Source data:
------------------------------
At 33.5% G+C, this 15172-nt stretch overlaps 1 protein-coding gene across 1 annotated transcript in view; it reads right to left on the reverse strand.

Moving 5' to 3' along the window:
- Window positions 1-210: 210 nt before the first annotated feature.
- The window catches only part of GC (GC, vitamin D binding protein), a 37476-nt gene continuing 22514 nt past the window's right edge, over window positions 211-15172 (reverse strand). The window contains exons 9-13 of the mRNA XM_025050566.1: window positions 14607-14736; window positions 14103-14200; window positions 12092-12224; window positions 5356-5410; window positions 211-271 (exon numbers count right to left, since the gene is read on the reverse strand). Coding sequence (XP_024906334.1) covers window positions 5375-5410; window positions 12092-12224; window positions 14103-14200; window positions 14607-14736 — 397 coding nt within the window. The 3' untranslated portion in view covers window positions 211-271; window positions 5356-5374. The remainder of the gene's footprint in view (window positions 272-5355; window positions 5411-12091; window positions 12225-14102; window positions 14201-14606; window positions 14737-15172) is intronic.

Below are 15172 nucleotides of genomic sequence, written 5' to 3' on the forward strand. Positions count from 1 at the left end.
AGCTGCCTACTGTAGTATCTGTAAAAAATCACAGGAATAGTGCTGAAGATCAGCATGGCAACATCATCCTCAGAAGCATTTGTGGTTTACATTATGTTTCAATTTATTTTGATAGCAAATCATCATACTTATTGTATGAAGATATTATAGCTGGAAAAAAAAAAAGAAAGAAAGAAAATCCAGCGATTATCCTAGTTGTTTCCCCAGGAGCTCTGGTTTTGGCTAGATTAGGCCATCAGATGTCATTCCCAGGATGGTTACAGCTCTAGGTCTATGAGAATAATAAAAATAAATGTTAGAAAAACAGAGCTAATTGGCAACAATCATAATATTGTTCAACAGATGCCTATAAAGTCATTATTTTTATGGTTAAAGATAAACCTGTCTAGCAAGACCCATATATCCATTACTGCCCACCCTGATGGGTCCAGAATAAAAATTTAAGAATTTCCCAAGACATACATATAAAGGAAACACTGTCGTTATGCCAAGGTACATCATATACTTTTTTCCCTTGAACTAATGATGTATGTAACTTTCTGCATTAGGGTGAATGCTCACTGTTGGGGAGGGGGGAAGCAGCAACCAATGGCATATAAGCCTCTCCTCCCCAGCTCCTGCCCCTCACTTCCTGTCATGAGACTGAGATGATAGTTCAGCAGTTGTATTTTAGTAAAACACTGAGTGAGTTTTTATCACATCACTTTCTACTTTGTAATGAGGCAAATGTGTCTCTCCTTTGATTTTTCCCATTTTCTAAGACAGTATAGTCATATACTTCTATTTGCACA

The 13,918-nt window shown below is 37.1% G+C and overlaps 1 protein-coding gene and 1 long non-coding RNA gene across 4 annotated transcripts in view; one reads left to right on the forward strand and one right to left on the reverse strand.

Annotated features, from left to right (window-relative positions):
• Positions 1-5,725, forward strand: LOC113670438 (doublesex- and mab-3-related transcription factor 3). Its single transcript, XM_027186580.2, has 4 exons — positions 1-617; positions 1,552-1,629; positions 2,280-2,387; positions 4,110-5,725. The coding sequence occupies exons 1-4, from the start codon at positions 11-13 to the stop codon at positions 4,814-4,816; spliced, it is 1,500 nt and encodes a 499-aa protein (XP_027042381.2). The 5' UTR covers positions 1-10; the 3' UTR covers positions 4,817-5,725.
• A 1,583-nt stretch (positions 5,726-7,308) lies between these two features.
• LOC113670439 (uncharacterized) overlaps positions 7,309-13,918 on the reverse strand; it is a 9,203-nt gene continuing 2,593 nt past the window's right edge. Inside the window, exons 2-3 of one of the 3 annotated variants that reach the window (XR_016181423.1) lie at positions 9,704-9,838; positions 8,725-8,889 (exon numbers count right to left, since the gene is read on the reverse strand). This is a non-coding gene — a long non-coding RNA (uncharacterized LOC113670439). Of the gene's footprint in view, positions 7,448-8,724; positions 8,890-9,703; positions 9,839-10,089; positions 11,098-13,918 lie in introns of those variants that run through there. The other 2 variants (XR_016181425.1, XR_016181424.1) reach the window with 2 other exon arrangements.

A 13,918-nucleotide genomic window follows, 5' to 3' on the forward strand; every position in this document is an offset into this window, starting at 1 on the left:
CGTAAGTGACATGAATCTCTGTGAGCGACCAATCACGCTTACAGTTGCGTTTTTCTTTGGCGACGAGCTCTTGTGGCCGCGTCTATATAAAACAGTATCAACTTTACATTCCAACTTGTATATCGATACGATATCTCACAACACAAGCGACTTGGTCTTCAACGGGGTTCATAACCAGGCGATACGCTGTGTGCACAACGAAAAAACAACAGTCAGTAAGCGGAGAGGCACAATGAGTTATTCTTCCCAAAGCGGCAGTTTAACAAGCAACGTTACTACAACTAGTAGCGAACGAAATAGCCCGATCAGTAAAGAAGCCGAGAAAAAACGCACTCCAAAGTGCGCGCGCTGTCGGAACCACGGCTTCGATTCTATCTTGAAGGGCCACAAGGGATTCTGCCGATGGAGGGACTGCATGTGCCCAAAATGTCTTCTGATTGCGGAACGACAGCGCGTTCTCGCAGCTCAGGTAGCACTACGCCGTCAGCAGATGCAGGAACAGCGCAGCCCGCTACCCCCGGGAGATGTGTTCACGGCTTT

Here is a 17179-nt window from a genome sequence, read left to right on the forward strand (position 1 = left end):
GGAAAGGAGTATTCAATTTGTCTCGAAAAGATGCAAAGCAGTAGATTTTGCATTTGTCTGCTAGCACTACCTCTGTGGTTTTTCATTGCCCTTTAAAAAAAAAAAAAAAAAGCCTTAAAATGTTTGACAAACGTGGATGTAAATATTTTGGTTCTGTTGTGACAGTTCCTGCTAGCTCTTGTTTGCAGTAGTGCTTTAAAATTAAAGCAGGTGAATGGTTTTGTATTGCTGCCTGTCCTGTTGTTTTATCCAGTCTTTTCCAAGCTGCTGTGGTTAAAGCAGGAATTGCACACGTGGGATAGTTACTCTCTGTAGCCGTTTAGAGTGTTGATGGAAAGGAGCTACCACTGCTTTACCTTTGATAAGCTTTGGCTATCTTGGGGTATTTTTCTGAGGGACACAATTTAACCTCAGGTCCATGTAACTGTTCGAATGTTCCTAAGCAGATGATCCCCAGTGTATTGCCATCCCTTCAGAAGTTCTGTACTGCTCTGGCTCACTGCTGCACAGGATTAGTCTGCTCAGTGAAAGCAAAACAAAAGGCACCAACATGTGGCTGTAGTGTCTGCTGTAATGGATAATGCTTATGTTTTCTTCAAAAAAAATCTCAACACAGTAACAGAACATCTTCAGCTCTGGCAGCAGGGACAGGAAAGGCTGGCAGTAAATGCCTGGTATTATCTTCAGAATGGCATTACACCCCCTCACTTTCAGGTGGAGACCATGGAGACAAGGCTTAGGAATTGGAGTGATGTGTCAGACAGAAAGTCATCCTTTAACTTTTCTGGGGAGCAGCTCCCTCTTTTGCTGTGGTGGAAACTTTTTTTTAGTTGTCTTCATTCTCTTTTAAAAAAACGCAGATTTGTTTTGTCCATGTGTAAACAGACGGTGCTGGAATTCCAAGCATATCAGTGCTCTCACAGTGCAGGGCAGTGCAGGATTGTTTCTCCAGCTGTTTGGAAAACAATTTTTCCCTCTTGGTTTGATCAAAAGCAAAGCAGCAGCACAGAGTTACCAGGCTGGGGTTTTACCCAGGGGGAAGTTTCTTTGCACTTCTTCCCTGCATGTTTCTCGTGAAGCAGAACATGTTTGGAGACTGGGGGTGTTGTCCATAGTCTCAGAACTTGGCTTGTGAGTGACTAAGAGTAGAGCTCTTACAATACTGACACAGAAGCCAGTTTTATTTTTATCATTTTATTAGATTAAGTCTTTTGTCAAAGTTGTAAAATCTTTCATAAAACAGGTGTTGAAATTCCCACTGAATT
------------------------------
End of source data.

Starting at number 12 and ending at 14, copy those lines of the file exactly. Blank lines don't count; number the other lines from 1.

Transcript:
A 13,918-nucleotide genomic window follows, 5' to 3' on the forward strand; every position in this document is an offset into this window, starting at 1 on the left:
CGTAAGTGACATGAATCTCTGTGAGCGACCAATCACGCTTACAGTTGCGTTTTTCTTTGGCGACGAGCTCTTGTGGCCGCGTCTATATAAAACAGTATCAACTTTACATTCCAACTTGTATATCGATACGATATCTCACAACACAAGCGACTTGGTCTTCAACGGGGTTCATAACCAGGCGATACGCTGTGTGCACAACGAAAAAACAACAGTCAGTAAGCGGAGAGGCACAATGAGTTATTCTTCCCAAAGCGGCAGTTTAACAAGCAACGTTACTACAACTAGTAGCGAACGAAATAGCCCGATCAGTAAAGAAGCCGAGAAAAAACGCACTCCAAAGTGCGCGCGCTGTCGGAACCACGGCTTCGATTCTATCTTGAAGGGCCACAAGGGATTCTGCCGATGGAGGGACTGCATGTGCCCAAAATGTCTTCTGATTGCGGAACGACAGCGCGTTCTCGCAGCTCAGGTAGCACTACGCCGTCAGCAGATGCAGGAACAGCGCAGCCCGCTACCCCCGGGAGATGTGTTCACGGCTTT

Here is a 17179-nt window from a genome sequence, read left to right on the forward strand (position 1 = left end):